We’re entering a stretch of accelerating change in which lifespans of big companies are getting shorter than ever, according to Innosight’s study of turnover in the S&P 500.
- The 33-year average tenure of companies on the S&P 500 in 1965 narrowed to 20 years in 1990 and is forecast to shrink to 14 years by 2026.
- Record M&A activity and the growth of startups with multi-billion dollar valuations are leading indicators that a period of relative stability is ending and that an increasing number of corporate leaders will lose control of their firm’s future.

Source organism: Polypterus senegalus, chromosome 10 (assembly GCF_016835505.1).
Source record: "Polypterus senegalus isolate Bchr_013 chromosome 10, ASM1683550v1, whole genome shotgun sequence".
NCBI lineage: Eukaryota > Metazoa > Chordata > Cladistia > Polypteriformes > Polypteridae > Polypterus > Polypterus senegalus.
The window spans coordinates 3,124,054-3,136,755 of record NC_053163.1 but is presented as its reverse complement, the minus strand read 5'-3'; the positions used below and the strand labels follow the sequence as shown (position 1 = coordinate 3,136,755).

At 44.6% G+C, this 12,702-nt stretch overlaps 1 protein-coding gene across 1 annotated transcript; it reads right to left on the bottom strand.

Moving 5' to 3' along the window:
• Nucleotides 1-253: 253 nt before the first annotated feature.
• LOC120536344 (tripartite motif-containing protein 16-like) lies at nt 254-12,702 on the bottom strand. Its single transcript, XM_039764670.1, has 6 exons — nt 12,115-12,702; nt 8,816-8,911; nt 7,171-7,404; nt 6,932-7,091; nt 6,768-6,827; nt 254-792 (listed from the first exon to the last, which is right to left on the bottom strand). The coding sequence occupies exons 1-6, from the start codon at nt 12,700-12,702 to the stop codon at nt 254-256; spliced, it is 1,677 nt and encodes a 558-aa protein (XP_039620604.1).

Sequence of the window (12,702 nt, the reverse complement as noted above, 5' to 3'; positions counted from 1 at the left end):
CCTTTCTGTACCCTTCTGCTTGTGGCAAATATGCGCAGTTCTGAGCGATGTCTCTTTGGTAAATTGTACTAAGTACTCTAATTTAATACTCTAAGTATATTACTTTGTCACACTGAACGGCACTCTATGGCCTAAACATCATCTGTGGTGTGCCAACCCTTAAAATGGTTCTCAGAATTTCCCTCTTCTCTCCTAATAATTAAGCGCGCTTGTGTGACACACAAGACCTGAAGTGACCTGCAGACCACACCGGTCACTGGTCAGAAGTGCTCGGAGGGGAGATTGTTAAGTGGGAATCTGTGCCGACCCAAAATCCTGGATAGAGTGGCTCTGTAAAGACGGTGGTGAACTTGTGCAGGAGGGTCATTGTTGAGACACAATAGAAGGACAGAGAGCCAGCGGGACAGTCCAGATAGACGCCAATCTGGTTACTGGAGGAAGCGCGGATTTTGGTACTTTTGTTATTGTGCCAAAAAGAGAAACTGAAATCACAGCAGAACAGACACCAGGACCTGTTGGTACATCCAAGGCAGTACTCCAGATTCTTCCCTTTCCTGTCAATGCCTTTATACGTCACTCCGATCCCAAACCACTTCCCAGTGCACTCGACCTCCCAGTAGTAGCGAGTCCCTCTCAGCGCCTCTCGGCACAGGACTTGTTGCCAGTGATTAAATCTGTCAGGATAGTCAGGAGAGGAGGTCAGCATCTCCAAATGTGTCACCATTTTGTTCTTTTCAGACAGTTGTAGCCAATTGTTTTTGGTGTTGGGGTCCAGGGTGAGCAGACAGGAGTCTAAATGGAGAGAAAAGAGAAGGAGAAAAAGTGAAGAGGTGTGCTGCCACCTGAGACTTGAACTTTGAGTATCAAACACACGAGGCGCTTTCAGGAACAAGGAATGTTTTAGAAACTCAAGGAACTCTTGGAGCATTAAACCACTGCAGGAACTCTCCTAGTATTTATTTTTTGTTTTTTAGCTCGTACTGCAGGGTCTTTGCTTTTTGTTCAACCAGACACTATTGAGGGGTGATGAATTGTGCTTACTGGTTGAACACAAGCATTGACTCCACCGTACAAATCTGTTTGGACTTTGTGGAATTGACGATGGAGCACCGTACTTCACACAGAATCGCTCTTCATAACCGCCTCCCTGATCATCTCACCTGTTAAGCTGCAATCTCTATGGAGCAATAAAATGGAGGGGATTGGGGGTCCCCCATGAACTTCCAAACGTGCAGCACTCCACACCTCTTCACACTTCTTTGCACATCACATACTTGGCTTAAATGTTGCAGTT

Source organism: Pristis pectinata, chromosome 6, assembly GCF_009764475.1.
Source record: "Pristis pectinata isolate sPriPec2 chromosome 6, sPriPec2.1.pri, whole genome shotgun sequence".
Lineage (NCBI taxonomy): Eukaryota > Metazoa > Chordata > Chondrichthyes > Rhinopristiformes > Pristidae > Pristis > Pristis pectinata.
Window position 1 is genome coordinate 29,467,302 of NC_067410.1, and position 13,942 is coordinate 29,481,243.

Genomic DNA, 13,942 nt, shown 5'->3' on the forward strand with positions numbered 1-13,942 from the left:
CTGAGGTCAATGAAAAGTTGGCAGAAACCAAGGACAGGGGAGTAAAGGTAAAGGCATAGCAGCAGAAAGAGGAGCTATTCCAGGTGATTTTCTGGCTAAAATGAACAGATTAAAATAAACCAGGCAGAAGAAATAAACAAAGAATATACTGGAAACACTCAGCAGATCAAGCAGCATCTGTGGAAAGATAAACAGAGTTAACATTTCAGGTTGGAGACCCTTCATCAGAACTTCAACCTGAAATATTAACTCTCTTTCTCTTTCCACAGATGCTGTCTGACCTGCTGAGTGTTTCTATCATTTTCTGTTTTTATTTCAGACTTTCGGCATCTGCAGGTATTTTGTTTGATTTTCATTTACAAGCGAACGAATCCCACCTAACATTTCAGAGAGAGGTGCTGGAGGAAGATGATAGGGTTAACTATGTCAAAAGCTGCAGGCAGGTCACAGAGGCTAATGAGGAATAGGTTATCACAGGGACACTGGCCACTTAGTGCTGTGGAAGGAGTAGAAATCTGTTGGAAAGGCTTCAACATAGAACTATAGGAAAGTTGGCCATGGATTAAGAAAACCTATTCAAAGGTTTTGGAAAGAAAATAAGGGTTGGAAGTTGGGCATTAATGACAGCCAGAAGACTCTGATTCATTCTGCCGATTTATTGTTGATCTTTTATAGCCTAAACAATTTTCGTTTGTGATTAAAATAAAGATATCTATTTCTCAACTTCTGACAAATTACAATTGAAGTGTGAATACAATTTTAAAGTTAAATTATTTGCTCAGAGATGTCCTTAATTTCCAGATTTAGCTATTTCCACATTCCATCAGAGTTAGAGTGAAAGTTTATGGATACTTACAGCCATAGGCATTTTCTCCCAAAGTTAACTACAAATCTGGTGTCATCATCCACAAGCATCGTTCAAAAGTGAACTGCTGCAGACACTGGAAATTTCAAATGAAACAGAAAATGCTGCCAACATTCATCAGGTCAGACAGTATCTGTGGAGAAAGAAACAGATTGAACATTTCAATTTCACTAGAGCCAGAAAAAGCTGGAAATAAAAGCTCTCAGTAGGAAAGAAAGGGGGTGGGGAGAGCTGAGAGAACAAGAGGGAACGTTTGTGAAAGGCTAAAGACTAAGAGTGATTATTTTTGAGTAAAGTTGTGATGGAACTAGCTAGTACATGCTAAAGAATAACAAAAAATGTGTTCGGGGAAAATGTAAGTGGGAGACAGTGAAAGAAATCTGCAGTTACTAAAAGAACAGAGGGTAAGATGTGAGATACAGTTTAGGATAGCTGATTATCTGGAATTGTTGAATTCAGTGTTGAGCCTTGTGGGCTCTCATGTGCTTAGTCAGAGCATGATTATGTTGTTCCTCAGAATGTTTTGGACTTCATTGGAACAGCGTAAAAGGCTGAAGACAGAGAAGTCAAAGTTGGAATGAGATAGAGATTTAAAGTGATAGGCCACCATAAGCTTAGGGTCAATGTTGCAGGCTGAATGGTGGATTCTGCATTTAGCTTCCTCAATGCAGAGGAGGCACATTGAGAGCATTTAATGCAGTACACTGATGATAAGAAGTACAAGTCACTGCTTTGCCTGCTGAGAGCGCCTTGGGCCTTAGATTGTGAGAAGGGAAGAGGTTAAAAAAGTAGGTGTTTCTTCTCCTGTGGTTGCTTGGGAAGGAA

- A storm warning to executives: at our forecasted churn rate, about half of the S&P 500 will be replaced over the next 10 years.
- In a related survey on strategic readiness, executives say that growth strategy is being undermined by day-to-day decisions inside companies and that too many companies lack a coherent vision of the future.